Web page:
I live in Boulder, Colorado. My niece and nephew, who live in Salt Lake City, nearly fell off their chairs at Sharon’s Café when I casually mentioned that everyone in Boulder has their own shaman. Admittedly, I was doing schtick. And it wasn’t that hard to do. Jim had kicked off the routine with his first sip of coffee, “What’s it like living in Boulder?” he asked, and the comedy just started rolling.
“There are 84 marijuana dispensaries and one 7 Eleven in Boulder. You have to get lost to find the 7 Eleven, so smoking a joint can help.”
“My friend doesn’t use sugar in his tea, he buys Tongan hummingbird butt nectar from Vitamin Cottage. Costlier than gold.”
“I went into a fresh foods bistro and the earnest, bra-less young waitress said, ‘The kale is massaged, so it’s tender.’”
When I delivered the shaman line, Jim, through tears and laughter, said, “You are living on Mars.”
Hmmm. Mars. Glad I made the landing.
I know superstition is anathema in this country. And shamanism falls in the superstition category. We believe we live beyond superstitions. But we are, to my mind, steeped in rational ignorance, stuffed full with rigid ideas and false impulses toward the world. That is—many of us could use help divining what is really going on within us and around us. We could tune in to the energies not the commodities of the planet.
Enter the shamans.
I have been rescued from sorrow and harm by three different shamans. Two in Boulder, one in Salt Lake City. In my world, insight brings relief, and shamans specialize in insight. You could call them intuitives rather than shamans, if that label sits better. Their insights come in the form of stories/images from the unseen world that explain and release your internal striving. (We gain access to the unseen world through imagination, which is as real as any fencepost or car alarm. Can you count how many books there are in the history of humankind? Every single book came from the unseen world, through the gate of the imagination.) How do I recognize the validity of shamanic insights? By two things: the internal ping that says That is so true, and the simultaneous instant release of vast suffering.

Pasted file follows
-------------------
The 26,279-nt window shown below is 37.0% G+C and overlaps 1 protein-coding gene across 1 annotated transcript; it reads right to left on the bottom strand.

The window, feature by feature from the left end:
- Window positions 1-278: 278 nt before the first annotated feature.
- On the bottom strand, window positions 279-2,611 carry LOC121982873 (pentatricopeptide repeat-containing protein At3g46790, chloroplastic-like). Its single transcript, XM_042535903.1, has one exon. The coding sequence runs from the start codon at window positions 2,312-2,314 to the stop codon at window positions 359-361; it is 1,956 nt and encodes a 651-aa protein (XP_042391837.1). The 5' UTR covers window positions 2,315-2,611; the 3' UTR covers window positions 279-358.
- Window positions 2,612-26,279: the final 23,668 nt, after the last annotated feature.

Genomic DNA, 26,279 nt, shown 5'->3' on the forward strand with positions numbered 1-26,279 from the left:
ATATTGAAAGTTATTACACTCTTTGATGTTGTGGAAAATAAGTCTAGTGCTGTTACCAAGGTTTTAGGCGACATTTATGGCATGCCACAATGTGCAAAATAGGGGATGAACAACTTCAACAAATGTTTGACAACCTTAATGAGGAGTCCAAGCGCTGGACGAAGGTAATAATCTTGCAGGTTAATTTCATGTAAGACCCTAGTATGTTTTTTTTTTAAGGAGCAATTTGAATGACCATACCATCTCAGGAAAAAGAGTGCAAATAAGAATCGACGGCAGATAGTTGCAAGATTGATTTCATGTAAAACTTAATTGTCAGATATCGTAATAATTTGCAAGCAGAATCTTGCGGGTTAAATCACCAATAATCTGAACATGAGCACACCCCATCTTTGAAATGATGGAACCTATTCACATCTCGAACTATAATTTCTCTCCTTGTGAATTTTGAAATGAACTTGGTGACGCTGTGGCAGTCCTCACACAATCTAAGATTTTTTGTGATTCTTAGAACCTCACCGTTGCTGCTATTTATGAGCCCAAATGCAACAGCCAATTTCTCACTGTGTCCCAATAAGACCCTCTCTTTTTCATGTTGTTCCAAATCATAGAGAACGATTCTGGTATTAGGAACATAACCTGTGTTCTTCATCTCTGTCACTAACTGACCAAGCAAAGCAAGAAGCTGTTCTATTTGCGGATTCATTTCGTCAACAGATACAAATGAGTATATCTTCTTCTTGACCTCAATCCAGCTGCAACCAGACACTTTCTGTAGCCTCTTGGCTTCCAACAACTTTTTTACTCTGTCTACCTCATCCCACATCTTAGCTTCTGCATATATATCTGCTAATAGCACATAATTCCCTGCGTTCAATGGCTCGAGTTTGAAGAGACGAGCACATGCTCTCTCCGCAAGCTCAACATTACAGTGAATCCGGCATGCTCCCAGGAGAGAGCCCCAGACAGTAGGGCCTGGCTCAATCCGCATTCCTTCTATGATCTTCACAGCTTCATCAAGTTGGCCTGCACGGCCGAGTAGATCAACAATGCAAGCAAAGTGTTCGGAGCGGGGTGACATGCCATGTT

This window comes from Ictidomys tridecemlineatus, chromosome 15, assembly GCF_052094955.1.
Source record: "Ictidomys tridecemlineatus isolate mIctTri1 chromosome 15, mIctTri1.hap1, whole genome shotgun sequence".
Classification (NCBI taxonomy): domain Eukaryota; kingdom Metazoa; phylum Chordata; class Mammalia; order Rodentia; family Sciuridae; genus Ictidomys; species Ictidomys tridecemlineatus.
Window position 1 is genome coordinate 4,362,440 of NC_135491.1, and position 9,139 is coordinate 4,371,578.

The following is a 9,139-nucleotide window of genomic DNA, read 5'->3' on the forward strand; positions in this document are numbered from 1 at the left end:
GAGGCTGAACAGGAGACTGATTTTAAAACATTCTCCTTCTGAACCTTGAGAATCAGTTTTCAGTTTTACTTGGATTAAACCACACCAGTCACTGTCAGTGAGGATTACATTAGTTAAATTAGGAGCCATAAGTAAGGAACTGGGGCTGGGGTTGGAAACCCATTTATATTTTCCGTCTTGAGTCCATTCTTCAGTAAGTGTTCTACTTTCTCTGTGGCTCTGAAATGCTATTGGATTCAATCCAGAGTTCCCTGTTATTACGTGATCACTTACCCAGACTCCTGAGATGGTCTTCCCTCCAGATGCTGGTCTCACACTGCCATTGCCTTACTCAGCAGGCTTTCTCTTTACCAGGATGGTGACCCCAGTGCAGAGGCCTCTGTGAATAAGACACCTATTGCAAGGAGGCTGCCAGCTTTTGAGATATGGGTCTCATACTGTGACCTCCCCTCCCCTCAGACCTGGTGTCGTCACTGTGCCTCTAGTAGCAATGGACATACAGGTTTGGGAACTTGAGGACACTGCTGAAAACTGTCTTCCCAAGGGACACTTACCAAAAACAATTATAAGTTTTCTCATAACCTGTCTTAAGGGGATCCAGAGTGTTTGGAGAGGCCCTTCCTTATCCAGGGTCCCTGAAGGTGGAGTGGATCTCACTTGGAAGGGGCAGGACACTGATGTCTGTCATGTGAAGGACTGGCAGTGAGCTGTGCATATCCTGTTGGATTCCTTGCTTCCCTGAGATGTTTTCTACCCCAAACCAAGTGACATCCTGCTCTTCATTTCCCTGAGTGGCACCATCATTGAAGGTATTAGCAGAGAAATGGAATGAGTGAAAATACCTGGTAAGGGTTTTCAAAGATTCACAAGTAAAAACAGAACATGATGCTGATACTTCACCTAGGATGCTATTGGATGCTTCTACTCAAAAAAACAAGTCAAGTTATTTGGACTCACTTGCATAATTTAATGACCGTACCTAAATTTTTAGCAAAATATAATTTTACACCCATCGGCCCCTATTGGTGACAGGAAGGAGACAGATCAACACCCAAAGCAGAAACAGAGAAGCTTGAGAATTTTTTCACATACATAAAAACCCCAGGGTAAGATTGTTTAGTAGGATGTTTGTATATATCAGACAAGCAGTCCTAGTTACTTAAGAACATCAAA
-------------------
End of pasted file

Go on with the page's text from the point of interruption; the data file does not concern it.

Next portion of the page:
Shamans loan you the map to get out of the jungle of suffering.
Broken: A Love Story, by Lisa Jones, features Stanford Addison, a Northern Arapaho horse-gentler. Stan Addison tamed horses from a wheelchair—he was a quadriplegic who seemed to heal everything around him. Lisa went to the Wind River Reservation for a long weekend, to write an article about Stan’s horse skills. She came away four years later with a new life.
Broken traces two paths toward healing, Stanford’s entry into and acceptance of his shamanic gifts and Lisa’s recognition, at last, of “a love that comes before and after and above and below romantic love.” With huge doses of humor and plains-drenched prose, Broken shows how Lisa Jones, a skeptic and adrenaline-fueled journalist, opens her heart to Stanford Addison’s world, the unseen world of belonging and deep insight.
Tributary, my new historical novel, begins in the devout Mormon frontier settlement of Brigham City, Utah. My heroine, Clair Martin, has never heard about shamans or shamanic insight. All Clair knows—orphaned in to the Mormon fold—is that she does not belong. So Clair sets out to find a truer way, heading off to New Orleans in search of kin. The difficult and even dangerous search introduces Clair to a Voodoo steward who opens her mind and a Shoshone healer who opens Clair’s heart, both giving her insights into the vast connectedness of all beings.
Insight is not the same as superstition. There may be bad shamans out there, but there are bad dentists and plumbers! Land yourself on Mars. At least you can call it Mars if that makes you feel better. Crack open both of these books for a new view on shamanism.
Visit Barbara’s blog to read about everyday magic.
Learn more about shamanism at Wikipedia.
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